I have a bit of a personal attachment to Slow Leaves. Another smaller Canadian songwriter who you can still find playing shows at your local bar or church (ie. The Bethany in Hazlet, SK.). My girlfriend, who at the time was still living in Germany, was visiting me and we stumbled by accident into the Legion in Jasper, AB and got to see him play. It was one of those very Canadian moments I was so happy to experience with Jessi. Drinking rye & ginger’s at the Legion with some Jasper locals, listening to a guy from Winnipeg on stage. Kinda funny that one of his songs that night was “How Do I Say?” which is about falling in love with a foreign woman and then learning that it won’t work and trying to figure out how to communicate that in a different language to each other. Luckily, we don’t believe in bad omens. This new album took me a while to get into because I have such an attachment to his older songs, but I’ve grown to love it. If you are needing a good song to cry to, try out “Sentimental Teardrops”. That should do the trick.
Best Enjoyed: After a long day of work as you slide out of your work clothes and into a nice pair of slippers.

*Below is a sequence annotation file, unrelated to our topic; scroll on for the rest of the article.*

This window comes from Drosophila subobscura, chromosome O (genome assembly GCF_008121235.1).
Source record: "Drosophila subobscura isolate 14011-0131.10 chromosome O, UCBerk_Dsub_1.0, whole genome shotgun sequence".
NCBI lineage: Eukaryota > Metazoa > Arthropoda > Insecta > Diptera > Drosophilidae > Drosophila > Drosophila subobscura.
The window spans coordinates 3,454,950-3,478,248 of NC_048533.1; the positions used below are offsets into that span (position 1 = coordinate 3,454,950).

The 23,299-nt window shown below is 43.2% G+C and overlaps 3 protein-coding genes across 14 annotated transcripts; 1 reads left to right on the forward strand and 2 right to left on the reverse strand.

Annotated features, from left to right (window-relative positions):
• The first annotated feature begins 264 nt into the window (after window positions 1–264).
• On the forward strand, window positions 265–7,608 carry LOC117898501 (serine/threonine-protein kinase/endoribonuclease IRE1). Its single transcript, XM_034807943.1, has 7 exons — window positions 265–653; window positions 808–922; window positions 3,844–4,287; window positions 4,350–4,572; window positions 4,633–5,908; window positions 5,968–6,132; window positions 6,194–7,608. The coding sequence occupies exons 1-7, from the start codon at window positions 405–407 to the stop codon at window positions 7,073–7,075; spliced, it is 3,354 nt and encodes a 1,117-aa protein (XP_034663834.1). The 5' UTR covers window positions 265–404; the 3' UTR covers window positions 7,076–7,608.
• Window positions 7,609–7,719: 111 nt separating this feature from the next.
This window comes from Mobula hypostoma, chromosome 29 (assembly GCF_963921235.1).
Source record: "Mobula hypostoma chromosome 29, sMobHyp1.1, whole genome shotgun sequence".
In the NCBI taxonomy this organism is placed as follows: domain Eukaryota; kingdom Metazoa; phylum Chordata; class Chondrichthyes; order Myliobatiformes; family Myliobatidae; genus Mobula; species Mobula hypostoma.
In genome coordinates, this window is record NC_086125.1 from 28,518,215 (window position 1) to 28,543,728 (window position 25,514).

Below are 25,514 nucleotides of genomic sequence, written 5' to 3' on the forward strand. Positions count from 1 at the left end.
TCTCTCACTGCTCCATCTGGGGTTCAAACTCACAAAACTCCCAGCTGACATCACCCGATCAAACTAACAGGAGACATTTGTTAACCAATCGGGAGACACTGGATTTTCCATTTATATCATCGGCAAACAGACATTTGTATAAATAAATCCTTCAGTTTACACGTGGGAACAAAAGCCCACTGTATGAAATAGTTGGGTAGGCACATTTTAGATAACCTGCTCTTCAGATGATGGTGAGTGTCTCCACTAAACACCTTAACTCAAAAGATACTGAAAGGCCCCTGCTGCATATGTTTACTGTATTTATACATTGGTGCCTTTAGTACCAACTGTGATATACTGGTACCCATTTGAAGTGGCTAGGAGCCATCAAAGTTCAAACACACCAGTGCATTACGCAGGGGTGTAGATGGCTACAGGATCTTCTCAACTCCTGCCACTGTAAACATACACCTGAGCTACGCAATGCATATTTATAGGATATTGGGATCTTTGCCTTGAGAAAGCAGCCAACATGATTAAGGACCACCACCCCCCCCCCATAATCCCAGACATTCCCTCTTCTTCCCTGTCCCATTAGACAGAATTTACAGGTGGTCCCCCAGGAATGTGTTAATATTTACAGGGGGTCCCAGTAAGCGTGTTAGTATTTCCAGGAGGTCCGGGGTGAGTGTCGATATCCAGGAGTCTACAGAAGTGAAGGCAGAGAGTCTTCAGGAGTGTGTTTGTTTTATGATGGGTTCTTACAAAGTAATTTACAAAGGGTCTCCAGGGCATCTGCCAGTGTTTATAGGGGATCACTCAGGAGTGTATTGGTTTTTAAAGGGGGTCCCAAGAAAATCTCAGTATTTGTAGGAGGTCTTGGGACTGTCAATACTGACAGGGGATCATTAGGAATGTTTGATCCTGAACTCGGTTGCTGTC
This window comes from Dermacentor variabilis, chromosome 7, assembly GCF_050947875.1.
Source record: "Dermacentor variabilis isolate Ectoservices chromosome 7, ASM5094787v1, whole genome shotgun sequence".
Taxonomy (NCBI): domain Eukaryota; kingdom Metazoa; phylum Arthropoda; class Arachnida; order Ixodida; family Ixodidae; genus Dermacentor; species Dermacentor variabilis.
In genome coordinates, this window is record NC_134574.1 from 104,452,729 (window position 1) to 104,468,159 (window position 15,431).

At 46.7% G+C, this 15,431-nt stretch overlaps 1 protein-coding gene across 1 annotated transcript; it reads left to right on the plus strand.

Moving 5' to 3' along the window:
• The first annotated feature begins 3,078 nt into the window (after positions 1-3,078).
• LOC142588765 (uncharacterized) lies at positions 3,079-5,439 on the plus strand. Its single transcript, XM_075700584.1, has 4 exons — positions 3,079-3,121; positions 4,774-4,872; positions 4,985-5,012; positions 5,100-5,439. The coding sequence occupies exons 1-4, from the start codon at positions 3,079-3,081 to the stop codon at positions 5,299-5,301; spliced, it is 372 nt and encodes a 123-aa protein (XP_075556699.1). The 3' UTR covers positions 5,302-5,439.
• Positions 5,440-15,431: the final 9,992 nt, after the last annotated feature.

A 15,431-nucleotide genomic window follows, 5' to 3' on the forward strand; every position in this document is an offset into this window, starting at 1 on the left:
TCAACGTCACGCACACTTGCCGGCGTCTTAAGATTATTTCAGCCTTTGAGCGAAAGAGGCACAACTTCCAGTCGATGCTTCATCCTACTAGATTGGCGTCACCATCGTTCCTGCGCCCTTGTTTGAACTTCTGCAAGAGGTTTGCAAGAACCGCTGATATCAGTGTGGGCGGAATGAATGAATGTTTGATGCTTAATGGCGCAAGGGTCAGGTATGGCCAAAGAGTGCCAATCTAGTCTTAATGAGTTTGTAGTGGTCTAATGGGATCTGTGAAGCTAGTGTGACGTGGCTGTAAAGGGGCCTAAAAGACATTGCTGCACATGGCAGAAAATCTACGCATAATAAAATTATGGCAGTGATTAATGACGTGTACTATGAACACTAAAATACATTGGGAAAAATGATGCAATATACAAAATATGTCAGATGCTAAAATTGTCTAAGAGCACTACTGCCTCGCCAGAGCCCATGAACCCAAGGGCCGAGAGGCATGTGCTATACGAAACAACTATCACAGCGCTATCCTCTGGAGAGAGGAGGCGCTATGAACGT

8. KEVIN MORBY – SUNDOWNER
Right in my wheelhouse as far as music style goes. A little indie folk with some fun guitar riffs to keep you whistling along the whole way. It feels like the perfect soundtrack for laying under the big blue Saskatchewan sky and watching the world go by. There is something about the album that makes me feel like I’m caught in a lucid dream of sorts. He has a comfort in his voice that makes you feel like you know him as well as the people and places he sings about. This also might be my favourite album cover of the year as well. It’s a perfect one to lean up next to your record player to show that you are a hipster.
Best Enjoyed: While you head out on an afternoon stroll through the neighbourhood.
7. JACK GARRATT – LOVE, DEATH & DANCING